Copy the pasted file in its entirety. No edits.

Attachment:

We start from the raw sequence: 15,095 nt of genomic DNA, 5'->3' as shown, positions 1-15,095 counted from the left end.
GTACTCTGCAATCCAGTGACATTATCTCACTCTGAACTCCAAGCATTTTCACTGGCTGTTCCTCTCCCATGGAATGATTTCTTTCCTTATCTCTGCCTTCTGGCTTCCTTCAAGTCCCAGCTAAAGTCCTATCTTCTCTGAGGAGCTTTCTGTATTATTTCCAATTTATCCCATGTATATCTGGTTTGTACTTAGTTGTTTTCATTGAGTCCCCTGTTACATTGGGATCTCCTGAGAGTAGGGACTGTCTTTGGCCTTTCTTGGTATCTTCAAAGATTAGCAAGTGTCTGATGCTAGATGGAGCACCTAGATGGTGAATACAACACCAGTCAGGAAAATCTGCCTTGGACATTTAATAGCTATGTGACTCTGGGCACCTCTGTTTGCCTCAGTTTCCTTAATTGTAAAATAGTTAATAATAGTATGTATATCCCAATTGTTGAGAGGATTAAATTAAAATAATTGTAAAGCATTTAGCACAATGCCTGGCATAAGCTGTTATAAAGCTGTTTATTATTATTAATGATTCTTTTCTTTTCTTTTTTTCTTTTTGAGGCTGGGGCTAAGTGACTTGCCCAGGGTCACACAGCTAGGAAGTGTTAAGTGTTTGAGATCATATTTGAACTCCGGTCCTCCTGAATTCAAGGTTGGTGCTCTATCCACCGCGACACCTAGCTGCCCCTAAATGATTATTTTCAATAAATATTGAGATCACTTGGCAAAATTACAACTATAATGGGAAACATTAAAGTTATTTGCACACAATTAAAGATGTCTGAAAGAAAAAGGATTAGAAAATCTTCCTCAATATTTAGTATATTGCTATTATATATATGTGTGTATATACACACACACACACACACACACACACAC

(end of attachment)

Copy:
We start from the raw sequence: 15,095 nt of genomic DNA, 5'->3' as shown, positions 1-15,095 counted from the left end.
GTACTCTGCAATCCAGTGACATTATCTCACTCTGAACTCCAAGCATTTTCACTGGCTGTTCCTCTCCCATGGAATGATTTCTTTCCTTATCTCTGCCTTCTGGCTTCCTTCAAGTCCCAGCTAAAGTCCTATCTTCTCTGAGGAGCTTTCTGTATTATTTCCAATTTATCCCATGTATATCTGGTTTGTACTTAGTTGTTTTCATTGAGTCCCCTGTTACATTGGGATCTCCTGAGAGTAGGGACTGTCTTTGGCCTTTCTTGGTATCTTCAAAGATTAGCAAGTGTCTGATGCTAGATGGAGCACCTAGATGGTGAATACAACACCAGTCAGGAAAATCTGCCTTGGACATTTAATAGCTATGTGACTCTGGGCACCTCTGTTTGCCTCAGTTTCCTTAATTGTAAAATAGTTAATAATAGTATGTATATCCCAATTGTTGAGAGGATTAAATTAAAATAATTGTAAAGCATTTAGCACAATGCCTGGCATAAGCTGTTATAAAGCTGTTTATTATTATTAATGATTCTTTTCTTTTCTTTTTTTCTTTTTGAGGCTGGGGCTAAGTGACTTGCCCAGGGTCACACAGCTAGGAAGTGTTAAGTGTTTGAGATCATATTTGAACTCCGGTCCTCCTGAATTCAAGGTTGGTGCTCTATCCACCGCGACACCTAGCTGCCCCTAAATGATTATTTTCAATAAATATTGAGATCACTTGGCAAAATTACAACTATAATGGGAAACATTAAAGTTATTTGCACACAATTAAAGATGTCTGAAAGAAAAAGGATTAGAAAATCTTCCTCAATATTTAGTATATTGCTATTATATATATGTGTGTATATACACACACACACACACACACACACACAC